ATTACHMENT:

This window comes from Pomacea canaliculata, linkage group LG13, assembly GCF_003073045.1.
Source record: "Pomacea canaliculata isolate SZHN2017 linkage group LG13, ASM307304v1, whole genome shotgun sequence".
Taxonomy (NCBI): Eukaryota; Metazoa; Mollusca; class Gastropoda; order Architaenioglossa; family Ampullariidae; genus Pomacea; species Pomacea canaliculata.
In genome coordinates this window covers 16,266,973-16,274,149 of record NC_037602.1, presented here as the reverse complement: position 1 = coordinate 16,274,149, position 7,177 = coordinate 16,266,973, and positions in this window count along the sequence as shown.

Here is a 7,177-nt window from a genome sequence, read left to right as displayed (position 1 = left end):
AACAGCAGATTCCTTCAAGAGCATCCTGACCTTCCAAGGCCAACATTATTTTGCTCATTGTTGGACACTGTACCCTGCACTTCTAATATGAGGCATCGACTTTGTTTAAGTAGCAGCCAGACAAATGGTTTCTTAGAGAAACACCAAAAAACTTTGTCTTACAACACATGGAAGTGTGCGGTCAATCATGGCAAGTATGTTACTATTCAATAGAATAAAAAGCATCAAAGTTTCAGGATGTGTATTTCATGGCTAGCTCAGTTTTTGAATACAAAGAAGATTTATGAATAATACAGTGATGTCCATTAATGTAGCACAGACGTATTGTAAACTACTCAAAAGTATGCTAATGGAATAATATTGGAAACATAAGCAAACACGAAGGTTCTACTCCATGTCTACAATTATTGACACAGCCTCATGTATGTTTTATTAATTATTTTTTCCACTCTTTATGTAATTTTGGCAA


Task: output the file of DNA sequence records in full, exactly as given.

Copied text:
This window comes from Pomacea canaliculata, linkage group LG13, assembly GCF_003073045.1.
Source record: "Pomacea canaliculata isolate SZHN2017 linkage group LG13, ASM307304v1, whole genome shotgun sequence".
Taxonomy (NCBI): Eukaryota; Metazoa; Mollusca; class Gastropoda; order Architaenioglossa; family Ampullariidae; genus Pomacea; species Pomacea canaliculata.
In genome coordinates this window covers 16,266,973-16,274,149 of record NC_037602.1, presented here as the reverse complement: position 1 = coordinate 16,274,149, position 7,177 = coordinate 16,266,973, and positions in this window count along the sequence as shown.

Here is a 7,177-nt window from a genome sequence, read left to right as displayed (position 1 = left end):
AACAGCAGATTCCTTCAAGAGCATCCTGACCTTCCAAGGCCAACATTATTTTGCTCATTGTTGGACACTGTACCCTGCACTTCTAATATGAGGCATCGACTTTGTTTAAGTAGCAGCCAGACAAATGGTTTCTTAGAGAAACACCAAAAAACTTTGTCTTACAACACATGGAAGTGTGCGGTCAATCATGGCAAGTATGTTACTATTCAATAGAATAAAAAGCATCAAAGTTTCAGGATGTGTATTTCATGGCTAGCTCAGTTTTTGAATACAAAGAAGATTTATGAATAATACAGTGATGTCCATTAATGTAGCACAGACGTATTGTAAACTACTCAAAAGTATGCTAATGGAATAATATTGGAAACATAAGCAAACACGAAGGTTCTACTCCATGTCTACAATTATTGACACAGCCTCATGTATGTTTTATTAATTATTTTTTCCACTCTTTATGTAATTTTGGCAA